Vita V. Kogan
Email: [email protected]
- Ludic keywords: smart games, educational quests, grand simulations, puzzle-based learning
- Language keywords: psycholinguistics, learner’s cognition, speech perception, language aptitude
- Pedagogy keywords: content- and task-based language instruction, textbook-free authentic materials-only approach, open architecture curricular design
“I love languages: I love speaking, researching and teaching them. Currently, I am a lecturer in linguistics at the University of Kent, the U.K., where I research second language acquisition. My research concerns the cognitive mechanisms of speech perception and how individuals differ in this regard. Previously, I was an Assistant Professor at the Defense Language Institute, a language school for military linguists in California, USA, where I taught Russian as a second language.”
I am also interested in multilingualism and innovative pedagogy such as content- and task-based learning (see my interview on it), open architecture curricular design, and cognitive/neurolinguistic approaches to L2 teaching. In the past 10 years, I have been designing, leading and teaching language programs at several postgraduate and undergraduate educational institutions in the U.S. Just as my research interests are guided by my teaching experiences, I make sure to bring research back into the classroom. I create and teach highly pragmatic curricula with an emphasis on thought-stimulating content, contextualized authentic input, and creative use of technology.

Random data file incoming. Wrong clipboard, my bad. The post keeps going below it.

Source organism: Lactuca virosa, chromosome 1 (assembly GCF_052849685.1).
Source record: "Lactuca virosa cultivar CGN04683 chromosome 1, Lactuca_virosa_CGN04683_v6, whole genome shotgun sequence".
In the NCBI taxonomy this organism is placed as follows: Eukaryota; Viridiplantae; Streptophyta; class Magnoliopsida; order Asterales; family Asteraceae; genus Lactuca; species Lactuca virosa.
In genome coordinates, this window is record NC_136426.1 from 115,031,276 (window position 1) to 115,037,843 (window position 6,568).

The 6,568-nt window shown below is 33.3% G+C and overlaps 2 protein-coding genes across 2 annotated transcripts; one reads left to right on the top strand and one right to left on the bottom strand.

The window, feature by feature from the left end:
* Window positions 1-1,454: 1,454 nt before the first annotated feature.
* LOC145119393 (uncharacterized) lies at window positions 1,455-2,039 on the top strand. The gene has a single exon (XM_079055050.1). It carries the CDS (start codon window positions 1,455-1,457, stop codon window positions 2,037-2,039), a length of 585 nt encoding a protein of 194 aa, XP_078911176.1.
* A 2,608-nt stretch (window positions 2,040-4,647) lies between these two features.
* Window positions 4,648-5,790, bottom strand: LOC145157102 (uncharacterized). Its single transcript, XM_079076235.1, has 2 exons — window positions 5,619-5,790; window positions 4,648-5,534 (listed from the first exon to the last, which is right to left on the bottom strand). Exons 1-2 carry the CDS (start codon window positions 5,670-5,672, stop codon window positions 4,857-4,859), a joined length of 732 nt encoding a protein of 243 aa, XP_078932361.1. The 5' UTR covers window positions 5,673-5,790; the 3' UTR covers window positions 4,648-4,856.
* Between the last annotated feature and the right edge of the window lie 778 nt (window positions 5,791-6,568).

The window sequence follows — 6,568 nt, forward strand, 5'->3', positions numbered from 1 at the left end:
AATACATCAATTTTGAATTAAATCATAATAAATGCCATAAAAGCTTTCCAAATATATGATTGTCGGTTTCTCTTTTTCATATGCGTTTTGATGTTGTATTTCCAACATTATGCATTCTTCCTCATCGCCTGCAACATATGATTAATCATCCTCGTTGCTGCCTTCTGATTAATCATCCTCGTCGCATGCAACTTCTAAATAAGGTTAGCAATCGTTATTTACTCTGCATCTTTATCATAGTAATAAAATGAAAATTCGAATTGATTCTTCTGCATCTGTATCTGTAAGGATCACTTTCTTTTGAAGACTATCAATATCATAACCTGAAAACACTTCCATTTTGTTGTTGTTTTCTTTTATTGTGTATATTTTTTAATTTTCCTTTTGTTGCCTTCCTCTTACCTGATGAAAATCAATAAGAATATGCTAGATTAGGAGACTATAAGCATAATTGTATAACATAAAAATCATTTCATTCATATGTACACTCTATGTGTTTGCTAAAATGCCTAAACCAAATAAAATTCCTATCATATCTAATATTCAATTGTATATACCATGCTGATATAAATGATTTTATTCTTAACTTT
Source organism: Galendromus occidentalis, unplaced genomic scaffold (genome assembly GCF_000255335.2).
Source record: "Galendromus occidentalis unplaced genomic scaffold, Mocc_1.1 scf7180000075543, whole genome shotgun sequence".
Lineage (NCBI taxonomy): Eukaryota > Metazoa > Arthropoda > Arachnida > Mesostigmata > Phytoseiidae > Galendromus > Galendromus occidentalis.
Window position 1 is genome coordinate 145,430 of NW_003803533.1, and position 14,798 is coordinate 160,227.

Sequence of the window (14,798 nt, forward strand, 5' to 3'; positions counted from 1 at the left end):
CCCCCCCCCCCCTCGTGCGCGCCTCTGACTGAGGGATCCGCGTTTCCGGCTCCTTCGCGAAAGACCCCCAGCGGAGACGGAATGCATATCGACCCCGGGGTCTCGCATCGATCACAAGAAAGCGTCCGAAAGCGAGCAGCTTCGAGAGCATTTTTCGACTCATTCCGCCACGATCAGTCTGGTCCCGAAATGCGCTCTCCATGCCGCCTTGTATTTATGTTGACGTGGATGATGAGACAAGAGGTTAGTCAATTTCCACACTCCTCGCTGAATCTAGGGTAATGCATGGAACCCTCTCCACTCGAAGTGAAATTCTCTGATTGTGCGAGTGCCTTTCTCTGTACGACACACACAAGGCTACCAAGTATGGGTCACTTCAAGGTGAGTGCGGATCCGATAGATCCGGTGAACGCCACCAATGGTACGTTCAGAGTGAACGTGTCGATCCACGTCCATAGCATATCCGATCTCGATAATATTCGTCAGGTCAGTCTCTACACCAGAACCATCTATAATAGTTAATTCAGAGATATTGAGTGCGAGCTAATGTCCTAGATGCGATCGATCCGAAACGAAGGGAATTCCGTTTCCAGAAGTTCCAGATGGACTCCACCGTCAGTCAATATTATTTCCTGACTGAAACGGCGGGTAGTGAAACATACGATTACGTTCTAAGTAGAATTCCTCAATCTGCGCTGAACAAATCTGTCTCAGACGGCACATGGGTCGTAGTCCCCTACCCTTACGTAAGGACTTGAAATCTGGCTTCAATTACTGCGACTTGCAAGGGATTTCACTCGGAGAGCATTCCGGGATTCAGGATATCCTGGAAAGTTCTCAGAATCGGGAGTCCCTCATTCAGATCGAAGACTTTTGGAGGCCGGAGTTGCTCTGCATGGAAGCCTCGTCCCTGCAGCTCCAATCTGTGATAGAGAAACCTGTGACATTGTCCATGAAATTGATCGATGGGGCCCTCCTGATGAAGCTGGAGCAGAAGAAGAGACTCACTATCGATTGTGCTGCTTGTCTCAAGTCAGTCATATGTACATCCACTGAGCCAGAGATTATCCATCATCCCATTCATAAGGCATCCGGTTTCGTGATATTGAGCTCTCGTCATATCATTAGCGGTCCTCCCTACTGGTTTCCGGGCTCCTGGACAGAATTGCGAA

I also designed and commercialized Linguapolis, a board game for teaching conversational English. Currently, it sells all around the world; we also organize game nights and inform teachers on the topic of gamification in education.
🧪 Research connections
💬 Social connections
Nieuwland, M. S., Politzer-Ahles, S., Heyselaar, E., Segaert, K., Darley, E., Kazanina, N., Zu Wolfsthurn, S.V.G., Bartolozzi, F., Kogan, V., … & Mézière, D. (2018). Large-scale replication study reveals a limit on probabilistic prediction in language comprehension. eLife, 7, e33468.
Kogan, V., & Mora, J. C. (2017). What language sounds good to you? Researching sources of individual differences in processing unfamiliar non-native vowel contrasts. In E. Babatsouli (ed.), Proceedings of the International Symposium on Monolingual and Bilingual Speech 2017 (pp. 168-173).
Kogan, V. (2016). Language-specific aptitude and the role of phonological short-term memory in second language acquisition. In Conference proceedings. ICT for language learning (p. 425). libreriauniversitaria.it Edizioni.